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French Paintings of the 19th Century

The Railway, 1873

Edouard Manet
The Railway, 1873
Gift of Horace Havemeyer in memory of his mother, Louisine W. Havemeyer

View all 19th-Century French paintings

As the century began, the academic style favored by the official Salon still dictated the success of artists and public taste. But soon that began to change. Realists turned convention on its head to give heroic character to everyday subjects. Manet scandalized the public with his images of modern life. Impressionists tried to capture fleeting effects of light and atmosphere.

Painting in the first half of the 19th century was dominated by Ingres and Delacroix, the first continuing in the neoclassical tradition in his emphasis on linear purity, and the second championing the expressive, romantic use of color as opposed to line. Both significantly influenced a new generation of painters who sought to communicate their own personal responses to the political upheavals of their time.

For 200 years, the Academy, the School of Fine Arts, and the Salon (the official exhibition) had fostered the French national artistic tradition. But by the middle of the 19th century the academic system began to lose its relevance for the younger artists.

During the 1860s and 1870s, the artists who later became known as the impressionists concluded that the smoothly idealized presentation of academic art was formulaic and artificial. Their relatively loose, open brushwork underscored their freedom from the meticulously detailed academic manner. They were innovative in their subject matter, too, choosing motifs that did not teach or preach, such as landscape or ordinary activities of daily life, which were considered trivial or degenerate by the Academy. Often juries, dominated by academic attitudes, rejected the young artists' paintings altogether.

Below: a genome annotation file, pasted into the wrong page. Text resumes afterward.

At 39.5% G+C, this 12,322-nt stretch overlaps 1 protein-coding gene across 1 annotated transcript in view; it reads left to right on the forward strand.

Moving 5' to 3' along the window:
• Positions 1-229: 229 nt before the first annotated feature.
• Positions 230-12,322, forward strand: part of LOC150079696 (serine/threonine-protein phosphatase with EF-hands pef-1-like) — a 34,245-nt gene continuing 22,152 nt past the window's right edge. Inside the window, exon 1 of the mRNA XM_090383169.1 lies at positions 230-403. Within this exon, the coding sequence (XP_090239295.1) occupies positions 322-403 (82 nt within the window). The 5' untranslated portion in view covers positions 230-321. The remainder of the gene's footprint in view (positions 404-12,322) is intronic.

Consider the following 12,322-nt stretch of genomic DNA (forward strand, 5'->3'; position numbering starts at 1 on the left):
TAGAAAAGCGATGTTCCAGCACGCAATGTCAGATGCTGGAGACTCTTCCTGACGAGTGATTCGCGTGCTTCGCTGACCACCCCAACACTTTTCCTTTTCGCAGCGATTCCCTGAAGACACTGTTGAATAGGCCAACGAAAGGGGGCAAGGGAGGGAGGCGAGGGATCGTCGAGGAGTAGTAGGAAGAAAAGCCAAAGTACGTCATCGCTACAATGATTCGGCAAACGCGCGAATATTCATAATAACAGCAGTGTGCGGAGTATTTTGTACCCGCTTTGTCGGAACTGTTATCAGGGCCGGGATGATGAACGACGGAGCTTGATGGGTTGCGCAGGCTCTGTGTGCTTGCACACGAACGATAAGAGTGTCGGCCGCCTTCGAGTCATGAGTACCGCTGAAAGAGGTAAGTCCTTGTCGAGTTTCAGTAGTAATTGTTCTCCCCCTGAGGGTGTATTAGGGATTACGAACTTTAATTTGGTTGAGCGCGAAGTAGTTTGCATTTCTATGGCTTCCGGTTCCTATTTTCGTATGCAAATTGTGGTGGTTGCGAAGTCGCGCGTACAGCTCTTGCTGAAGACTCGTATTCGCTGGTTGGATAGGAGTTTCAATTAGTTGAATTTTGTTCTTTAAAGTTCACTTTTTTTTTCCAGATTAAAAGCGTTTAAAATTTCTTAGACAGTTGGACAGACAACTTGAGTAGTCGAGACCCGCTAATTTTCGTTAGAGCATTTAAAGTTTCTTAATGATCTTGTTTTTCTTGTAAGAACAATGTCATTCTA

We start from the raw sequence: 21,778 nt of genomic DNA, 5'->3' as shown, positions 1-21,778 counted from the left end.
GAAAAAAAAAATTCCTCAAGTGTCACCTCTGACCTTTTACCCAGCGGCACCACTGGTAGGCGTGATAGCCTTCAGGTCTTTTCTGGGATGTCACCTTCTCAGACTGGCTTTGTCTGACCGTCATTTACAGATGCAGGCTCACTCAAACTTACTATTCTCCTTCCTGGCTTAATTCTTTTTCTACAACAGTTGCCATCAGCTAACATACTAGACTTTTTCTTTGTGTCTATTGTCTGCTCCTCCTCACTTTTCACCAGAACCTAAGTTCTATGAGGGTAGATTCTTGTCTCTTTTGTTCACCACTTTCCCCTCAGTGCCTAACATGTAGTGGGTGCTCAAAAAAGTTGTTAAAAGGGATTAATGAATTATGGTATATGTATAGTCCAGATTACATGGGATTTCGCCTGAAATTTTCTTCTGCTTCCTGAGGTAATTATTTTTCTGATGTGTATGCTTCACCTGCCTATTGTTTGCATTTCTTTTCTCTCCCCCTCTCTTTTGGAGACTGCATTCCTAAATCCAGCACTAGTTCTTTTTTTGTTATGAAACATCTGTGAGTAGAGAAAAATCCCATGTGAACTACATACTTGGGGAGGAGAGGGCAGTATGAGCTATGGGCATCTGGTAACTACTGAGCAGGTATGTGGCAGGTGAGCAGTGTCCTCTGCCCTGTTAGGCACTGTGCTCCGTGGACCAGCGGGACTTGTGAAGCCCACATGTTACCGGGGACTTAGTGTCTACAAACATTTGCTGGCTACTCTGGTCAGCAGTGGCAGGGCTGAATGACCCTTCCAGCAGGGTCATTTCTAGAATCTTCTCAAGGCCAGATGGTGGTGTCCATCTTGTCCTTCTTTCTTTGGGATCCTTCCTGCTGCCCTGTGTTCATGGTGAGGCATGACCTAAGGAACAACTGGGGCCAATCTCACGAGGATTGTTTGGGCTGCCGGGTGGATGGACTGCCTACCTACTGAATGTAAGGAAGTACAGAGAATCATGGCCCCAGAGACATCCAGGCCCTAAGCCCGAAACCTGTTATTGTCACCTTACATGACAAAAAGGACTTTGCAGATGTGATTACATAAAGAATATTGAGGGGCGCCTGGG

These artists thought that if their work was exhibited fairly, it would gain acceptance. They sought favorable viewing conditions such as good lighting and ample space between paintings, and they also wanted to exhibit more works than the two allowed by Salon rules. In 1874, Monet, Renoir, Pissarro, Degas, Morisot, and Sisley led a number of friends to form an association and publicly presented the first group exhibition independent of the official Salon. They called themselves "Artists, Painters, Sculptors, Printmakers, etc., Inc." to avoid descriptive titles and pejorative epithets. Critics noted their unorthodox style, especially a work exhibited by Monet with the title Impression, Sunrise (Musée Marmottan, Paris) and sarcastically dubbed them "impressionists." The group, which presented eight exhibitions in all, survived until 1886. By then the core impressionists were beginning to attain a degree of popular success. The exhibition strategy that had been essential to their enterprise was no longer necessary, and the group disbanded.

The audacious impressionist venture had overturned contemporary artistic institutions and freed artists to explore new forms of expression. A variety of styles arose as the impressionist movement concluded. Post-impressionism, usually associated with Seurat, Cézanne, Gauguin, and Van Gogh, was neither a style nor a movement; rather, post-impressionism was differentiated by the largely symbolic and imaginary sources of inspiration that supplanted the naturalist and realist impulses that had shaped impressionism.